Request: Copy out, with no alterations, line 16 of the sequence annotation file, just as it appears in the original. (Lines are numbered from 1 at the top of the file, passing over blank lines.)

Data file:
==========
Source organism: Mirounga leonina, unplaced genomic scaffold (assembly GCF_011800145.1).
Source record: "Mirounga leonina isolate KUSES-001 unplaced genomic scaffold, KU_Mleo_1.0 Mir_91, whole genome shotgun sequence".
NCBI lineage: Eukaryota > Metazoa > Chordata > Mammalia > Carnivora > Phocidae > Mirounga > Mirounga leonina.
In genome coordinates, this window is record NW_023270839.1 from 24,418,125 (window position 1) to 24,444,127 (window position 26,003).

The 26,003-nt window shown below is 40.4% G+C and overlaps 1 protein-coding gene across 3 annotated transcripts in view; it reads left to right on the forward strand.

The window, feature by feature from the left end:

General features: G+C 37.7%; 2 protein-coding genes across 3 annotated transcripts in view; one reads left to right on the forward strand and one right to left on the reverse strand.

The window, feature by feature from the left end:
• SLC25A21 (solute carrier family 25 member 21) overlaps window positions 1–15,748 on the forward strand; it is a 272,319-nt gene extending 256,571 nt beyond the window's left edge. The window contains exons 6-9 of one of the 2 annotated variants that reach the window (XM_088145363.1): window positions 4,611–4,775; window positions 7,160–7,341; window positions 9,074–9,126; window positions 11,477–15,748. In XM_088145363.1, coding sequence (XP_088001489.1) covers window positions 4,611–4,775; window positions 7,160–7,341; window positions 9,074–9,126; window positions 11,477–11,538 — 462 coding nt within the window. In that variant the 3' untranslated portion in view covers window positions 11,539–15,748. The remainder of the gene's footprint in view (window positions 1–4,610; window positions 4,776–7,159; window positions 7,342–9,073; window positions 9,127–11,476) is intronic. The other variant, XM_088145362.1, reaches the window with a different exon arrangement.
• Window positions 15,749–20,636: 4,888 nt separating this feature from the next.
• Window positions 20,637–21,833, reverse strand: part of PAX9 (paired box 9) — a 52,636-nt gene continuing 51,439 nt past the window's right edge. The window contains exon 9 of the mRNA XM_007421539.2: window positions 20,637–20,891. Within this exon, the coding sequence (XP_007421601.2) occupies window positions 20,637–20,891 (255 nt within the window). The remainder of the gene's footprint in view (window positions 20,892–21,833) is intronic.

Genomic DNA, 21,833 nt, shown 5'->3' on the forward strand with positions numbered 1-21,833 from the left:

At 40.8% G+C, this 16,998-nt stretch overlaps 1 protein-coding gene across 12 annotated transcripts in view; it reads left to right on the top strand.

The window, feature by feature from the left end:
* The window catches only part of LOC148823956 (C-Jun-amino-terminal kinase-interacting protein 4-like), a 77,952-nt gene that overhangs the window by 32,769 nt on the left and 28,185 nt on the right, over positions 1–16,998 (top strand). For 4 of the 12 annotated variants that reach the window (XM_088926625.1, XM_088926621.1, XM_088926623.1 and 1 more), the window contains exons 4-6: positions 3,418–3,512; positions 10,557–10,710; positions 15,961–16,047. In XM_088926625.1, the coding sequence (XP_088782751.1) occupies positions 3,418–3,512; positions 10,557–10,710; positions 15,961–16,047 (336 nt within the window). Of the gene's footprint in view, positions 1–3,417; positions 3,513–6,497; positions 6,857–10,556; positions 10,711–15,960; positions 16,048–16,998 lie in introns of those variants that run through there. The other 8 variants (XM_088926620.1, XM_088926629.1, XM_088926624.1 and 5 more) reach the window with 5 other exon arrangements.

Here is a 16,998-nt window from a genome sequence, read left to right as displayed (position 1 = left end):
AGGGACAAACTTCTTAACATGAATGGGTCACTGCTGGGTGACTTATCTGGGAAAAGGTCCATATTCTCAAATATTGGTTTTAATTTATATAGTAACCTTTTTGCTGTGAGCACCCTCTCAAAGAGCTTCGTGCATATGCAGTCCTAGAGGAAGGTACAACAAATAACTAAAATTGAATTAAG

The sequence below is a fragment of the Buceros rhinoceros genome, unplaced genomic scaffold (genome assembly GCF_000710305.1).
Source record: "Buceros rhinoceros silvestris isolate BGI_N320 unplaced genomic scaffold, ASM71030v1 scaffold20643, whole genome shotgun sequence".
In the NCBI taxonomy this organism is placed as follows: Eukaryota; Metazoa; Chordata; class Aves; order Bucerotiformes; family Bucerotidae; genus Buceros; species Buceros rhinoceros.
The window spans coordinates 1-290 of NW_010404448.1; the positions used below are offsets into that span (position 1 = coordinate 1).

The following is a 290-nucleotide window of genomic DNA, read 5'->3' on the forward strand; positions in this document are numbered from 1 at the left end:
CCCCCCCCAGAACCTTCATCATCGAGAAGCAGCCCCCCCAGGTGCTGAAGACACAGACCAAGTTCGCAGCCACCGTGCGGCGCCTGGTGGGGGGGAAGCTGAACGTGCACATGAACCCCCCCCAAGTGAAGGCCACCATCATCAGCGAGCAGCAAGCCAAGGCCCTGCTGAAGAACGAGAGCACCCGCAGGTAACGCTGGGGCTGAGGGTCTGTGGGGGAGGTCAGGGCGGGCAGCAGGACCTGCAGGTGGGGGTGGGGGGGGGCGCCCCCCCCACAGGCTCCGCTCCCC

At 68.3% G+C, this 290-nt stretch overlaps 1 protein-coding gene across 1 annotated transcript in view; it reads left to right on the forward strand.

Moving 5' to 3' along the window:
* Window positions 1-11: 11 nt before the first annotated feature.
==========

Here is a 16,998-nt window from a genome sequence, read left to right as displayed (position 1 = left end):